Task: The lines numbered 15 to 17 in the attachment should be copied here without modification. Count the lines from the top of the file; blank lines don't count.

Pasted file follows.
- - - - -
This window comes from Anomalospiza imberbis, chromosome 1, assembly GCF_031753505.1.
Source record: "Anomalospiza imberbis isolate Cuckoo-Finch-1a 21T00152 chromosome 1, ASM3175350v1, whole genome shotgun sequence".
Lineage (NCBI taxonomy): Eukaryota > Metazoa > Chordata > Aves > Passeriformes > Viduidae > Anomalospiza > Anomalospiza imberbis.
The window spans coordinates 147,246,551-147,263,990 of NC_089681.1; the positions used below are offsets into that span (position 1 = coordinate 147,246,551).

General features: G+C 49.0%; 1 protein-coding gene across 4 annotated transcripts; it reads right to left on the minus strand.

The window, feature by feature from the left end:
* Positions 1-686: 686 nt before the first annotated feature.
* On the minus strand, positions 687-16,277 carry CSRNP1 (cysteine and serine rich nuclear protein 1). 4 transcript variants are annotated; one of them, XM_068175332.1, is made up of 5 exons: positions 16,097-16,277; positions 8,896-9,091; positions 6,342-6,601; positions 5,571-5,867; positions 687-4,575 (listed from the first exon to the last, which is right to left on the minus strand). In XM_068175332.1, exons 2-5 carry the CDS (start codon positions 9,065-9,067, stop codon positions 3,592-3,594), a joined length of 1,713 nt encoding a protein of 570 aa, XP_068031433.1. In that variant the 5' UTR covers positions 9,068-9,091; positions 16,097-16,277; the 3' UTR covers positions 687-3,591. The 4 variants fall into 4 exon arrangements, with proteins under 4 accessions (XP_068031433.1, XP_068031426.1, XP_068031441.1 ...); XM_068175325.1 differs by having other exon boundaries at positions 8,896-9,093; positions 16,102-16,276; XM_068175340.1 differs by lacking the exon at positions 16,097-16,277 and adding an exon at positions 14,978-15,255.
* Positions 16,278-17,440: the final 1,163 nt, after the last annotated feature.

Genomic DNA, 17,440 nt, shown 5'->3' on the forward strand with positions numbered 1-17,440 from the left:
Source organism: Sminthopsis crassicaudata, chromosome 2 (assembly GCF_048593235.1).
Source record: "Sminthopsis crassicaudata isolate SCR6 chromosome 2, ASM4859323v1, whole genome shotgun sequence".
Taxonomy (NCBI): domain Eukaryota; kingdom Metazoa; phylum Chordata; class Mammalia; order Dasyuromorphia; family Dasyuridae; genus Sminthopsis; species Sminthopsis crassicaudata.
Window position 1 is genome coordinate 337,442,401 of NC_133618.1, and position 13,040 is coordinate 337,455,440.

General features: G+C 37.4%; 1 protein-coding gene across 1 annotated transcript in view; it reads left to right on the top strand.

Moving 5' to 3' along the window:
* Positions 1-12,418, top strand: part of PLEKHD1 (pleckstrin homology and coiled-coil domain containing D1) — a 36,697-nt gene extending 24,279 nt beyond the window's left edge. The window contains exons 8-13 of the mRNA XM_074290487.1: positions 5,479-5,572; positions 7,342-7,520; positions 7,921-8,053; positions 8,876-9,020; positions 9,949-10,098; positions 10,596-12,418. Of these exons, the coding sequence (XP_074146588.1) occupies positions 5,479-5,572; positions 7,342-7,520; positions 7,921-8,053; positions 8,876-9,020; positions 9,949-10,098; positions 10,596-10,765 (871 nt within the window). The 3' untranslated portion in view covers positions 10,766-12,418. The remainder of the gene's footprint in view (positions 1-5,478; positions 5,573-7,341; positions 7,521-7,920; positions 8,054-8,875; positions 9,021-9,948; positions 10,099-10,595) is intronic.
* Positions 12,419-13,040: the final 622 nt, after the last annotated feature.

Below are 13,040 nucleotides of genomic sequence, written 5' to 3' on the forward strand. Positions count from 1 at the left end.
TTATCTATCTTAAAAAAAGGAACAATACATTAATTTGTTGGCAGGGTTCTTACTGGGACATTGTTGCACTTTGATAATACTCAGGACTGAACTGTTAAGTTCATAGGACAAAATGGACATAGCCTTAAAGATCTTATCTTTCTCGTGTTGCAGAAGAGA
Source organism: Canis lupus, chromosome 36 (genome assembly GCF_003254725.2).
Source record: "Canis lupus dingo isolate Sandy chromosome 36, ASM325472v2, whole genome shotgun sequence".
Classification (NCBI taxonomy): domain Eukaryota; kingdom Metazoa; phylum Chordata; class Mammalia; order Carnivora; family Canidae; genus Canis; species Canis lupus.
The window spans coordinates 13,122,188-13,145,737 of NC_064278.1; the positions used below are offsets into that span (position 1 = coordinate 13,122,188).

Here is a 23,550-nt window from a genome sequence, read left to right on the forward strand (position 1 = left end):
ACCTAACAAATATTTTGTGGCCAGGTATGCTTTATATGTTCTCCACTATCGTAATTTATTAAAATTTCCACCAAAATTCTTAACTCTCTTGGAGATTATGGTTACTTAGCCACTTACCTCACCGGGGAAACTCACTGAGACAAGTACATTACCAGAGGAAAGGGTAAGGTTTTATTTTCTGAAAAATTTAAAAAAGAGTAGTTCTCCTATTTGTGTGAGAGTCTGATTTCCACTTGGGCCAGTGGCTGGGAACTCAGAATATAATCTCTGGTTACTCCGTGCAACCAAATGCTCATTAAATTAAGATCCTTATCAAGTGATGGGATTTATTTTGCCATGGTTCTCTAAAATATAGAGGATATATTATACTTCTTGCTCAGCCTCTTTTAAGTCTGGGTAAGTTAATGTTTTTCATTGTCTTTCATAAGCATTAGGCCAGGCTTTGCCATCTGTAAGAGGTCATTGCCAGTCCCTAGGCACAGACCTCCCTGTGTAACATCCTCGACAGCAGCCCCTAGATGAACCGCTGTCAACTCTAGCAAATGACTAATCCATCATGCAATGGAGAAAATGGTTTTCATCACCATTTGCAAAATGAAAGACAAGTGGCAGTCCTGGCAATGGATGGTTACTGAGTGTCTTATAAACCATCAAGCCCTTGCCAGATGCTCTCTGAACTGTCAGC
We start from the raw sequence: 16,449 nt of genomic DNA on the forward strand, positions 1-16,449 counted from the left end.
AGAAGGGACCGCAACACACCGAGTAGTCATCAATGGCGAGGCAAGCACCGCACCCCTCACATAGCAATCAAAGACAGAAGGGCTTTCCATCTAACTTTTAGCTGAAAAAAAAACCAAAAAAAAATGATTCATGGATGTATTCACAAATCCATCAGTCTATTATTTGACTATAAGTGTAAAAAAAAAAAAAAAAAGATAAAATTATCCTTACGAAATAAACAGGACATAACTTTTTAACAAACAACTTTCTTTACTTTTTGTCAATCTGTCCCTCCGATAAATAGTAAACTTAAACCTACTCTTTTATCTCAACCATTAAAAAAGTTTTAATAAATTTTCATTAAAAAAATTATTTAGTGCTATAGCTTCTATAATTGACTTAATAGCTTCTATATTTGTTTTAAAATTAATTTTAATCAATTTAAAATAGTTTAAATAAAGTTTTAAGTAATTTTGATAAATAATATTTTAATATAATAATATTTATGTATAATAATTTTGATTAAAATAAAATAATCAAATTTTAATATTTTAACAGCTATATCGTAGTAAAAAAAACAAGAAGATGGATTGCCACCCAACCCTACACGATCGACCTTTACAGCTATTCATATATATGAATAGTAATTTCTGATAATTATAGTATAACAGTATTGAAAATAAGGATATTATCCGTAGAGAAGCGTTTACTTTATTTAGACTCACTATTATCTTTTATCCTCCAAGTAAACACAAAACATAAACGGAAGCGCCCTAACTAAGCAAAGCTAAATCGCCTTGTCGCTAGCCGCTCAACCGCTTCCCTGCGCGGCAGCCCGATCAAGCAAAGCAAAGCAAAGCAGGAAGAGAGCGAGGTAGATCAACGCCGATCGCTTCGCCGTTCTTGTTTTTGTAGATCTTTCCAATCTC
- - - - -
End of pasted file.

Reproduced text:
General features: G+C 37.4%; 1 protein-coding gene across 1 annotated transcript in view; it reads left to right on the top strand.

Moving 5' to 3' along the window:
* Positions 1-12,418, top strand: part of PLEKHD1 (pleckstrin homology and coiled-coil domain containing D1) — a 36,697-nt gene extending 24,279 nt beyond the window's left edge. The window contains exons 8-13 of the mRNA XM_074290487.1: positions 5,479-5,572; positions 7,342-7,520; positions 7,921-8,053; positions 8,876-9,020; positions 9,949-10,098; positions 10,596-12,418. Of these exons, the coding sequence (XP_074146588.1) occupies positions 5,479-5,572; positions 7,342-7,520; positions 7,921-8,053; positions 8,876-9,020; positions 9,949-10,098; positions 10,596-10,765 (871 nt within the window). The 3' untranslated portion in view covers positions 10,766-12,418. The remainder of the gene's footprint in view (positions 1-5,478; positions 5,573-7,341; positions 7,521-7,920; positions 8,054-8,875; positions 9,021-9,948; positions 10,099-10,595) is intronic.